Nooo it doesn't work like that either.

Jaguar Land Rover owners Indian still considered British
Rolls Royce owners German still considered British
Bentley owners German still considered British
MINI owners German still considered British
Fiat Chrysler Auto what are they, the headquarters are now in London, with major shareholders in Italy and the USA.
Daimler Benz only 33% of shareholders are German, the rest are not, the largest investor is in Kuwait.

Volvo is Swedish, the owners aren't but the brand is.
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Old January 20th, 2015, 12:25 AM   #3155
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Last edited by Agent 006; January 20th, 2015 at 03:25 AM.
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Old January 20th, 2015, 03:23 AM   #3156
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Originally Posted by Gsus View Post
They´ve only removed the first line of N100 for now, until it´s revised. Dozing is still at 7,5% at 800 meters, and the vertical alignment is still the same for an 800+ curve.

The minimum horizontal curve is starting to become very high in my opinion. But I´m not gonna challenge the people making N100. They know what they´re doing, and gives the road the feeling of good dynamic. May come at a high cost some places tho.
Well, it's actually a new dimention class replacing H8 and H9. And they do increase the values for "lavbrekk", "klotoider" etc. a bit, also for a 800 m curve. But not as much as they should have done, if they want to keep the same safety margin, I guess.
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Old January 20th, 2015, 02:07 PM   #3157
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Interesting data

Although I kinda assumed that Volvo would've taken the #1 spot (especially since it is the only local/regional automaker in the Scandinavian/Nordic region)
In Denmark - another Scandinavian country - Volvo is not very popular at all. It is not at the top 20 neither as a brand nor as single models

2014 numbers - 2013 numbers in parenthesis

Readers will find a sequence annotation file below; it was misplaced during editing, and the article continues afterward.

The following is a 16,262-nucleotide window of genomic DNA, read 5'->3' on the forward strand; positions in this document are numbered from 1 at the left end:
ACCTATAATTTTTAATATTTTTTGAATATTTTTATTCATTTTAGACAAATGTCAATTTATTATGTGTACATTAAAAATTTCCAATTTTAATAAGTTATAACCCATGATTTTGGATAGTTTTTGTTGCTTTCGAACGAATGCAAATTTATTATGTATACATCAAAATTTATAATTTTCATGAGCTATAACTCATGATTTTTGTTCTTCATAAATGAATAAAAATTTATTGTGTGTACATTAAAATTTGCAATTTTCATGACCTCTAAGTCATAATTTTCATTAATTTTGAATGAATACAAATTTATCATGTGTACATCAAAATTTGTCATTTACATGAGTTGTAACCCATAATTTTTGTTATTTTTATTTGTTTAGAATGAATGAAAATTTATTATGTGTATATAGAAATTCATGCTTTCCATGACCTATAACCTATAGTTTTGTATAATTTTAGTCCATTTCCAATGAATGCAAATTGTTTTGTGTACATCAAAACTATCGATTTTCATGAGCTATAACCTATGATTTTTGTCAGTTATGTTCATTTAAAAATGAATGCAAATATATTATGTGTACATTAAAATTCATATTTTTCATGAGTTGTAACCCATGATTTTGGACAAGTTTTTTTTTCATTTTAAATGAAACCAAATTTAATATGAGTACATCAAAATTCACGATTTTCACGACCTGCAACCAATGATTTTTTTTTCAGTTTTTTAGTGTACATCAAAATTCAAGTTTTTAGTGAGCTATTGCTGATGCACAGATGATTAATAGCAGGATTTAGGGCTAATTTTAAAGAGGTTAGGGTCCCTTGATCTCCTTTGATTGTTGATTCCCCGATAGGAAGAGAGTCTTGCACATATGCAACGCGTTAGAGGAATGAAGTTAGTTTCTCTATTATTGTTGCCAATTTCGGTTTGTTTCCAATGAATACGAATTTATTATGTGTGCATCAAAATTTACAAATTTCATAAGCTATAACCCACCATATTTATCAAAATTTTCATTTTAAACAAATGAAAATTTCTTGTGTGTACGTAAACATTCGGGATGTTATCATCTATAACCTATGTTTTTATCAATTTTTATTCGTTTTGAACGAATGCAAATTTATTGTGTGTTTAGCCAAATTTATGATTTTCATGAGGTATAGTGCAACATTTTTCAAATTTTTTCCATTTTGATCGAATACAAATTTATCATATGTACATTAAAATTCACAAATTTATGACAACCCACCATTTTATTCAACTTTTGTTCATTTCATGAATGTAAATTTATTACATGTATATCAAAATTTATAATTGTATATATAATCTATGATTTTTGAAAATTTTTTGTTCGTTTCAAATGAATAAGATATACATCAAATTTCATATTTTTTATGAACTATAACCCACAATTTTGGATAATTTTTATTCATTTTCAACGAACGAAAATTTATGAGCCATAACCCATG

1. Volkswagen: 23.030 (24.372)
2. Peugeot: 18.237 (14.137)
3. Ford: 14.959 (15.254)
4. Skoda: 13.322 (13.704)
5. Toyota: 13.181 (14.476)
6. Citroën: 12.800 (12.467)
7. Renault: 11.333 (11.759)
8. Kia: 9.764 (10.954)
9. Hyundai: 9.220 (8.077)
10. Nissan: 7.754 (6.098)
11. Opel: 7.470 (6.474)
12. Audi: 6.761 (6.045)
13. Suzuki: 5.958 (5.486)
14. Mercedes: 5.030 (4.280)
15. Seat: 4.526 (4.938)
16. BMW: 4.131 (3.959)
17. Mazda: 3.978 (3.205)
18. Fiat: 3.931 (5.901)
19. Dacia: 2.822 (684)
20. Chevrolet: 2.462 (4.953)

Models:
1. VW Up: 10.106 (12.909)
2. Peugeot 108/107: 6.270 (4.961)
3. Peugeot 208: 5.702 (5.697 *)
4. Skoda Octavia: 5.406 (3.537)
5. Toyota Aygo: 5.336 (6.272)
6. VW Golf: 5.185 (4.190)
7. Ford Fiesta: 5.082 (5.451)
8. Citroën C1: 4.584 (4.521)
9. Renault Clio: 4.570 (5.550)
10. Ford Ka: 4.209 (3.874)
11. Skoda Citigo: 4.127 (6.015)
12. Kia Picanto: 4.018 (4.681)
13. VW Polo: 3.904 (3.206)
14. Toyota Yaris: 3.701 (3.229)
15. Nissan Qashqai: 3.480 (2.026)
16. Kia Rio: 3.470 (3.544)
17. Hyundai i20: 3.323 (3.544)
18. Peugeot 308: 2.932 (1.134)
19. Renault Captur: 2.859 (1.025)
20. Hyundai i10: 2.809 (1.888)

* Inkl. Peugeot 207
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Old January 21st, 2015, 03:14 PM   #3158
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Denmark is definitely the (culturally) least Scandinavian of the Scandinavian countries. Denmark has a lot more in common with the Netherlands and Germany than it does with Sweden, so it makes sense that volvos aren't more common in DK.
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Old January 21st, 2015, 04:16 PM   #3159
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Plus, Volvo is not a lawbudget car in DK.
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Old January 21st, 2015, 04:21 PM   #3160
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I drove my Hyundai i10 through Norway last summer. Outside Bergen and Oslo I clearly had the smallest car on the road. Electric cars also disappear once you get farther from the big cities. Most i10s are powered by a 65 HP 1.1L petrol engine, but I have the rarer 85 HP 1.2L engine, which is clearly a plus in the mountains (I drove across the highest pass in France without problems). The one thing I was less comfortable with, was driving across rough gravel roads at road construction zones. They are not common in the Netherlands. The tires are pretty small and the car doesn't come with a spare tire (I do have one now).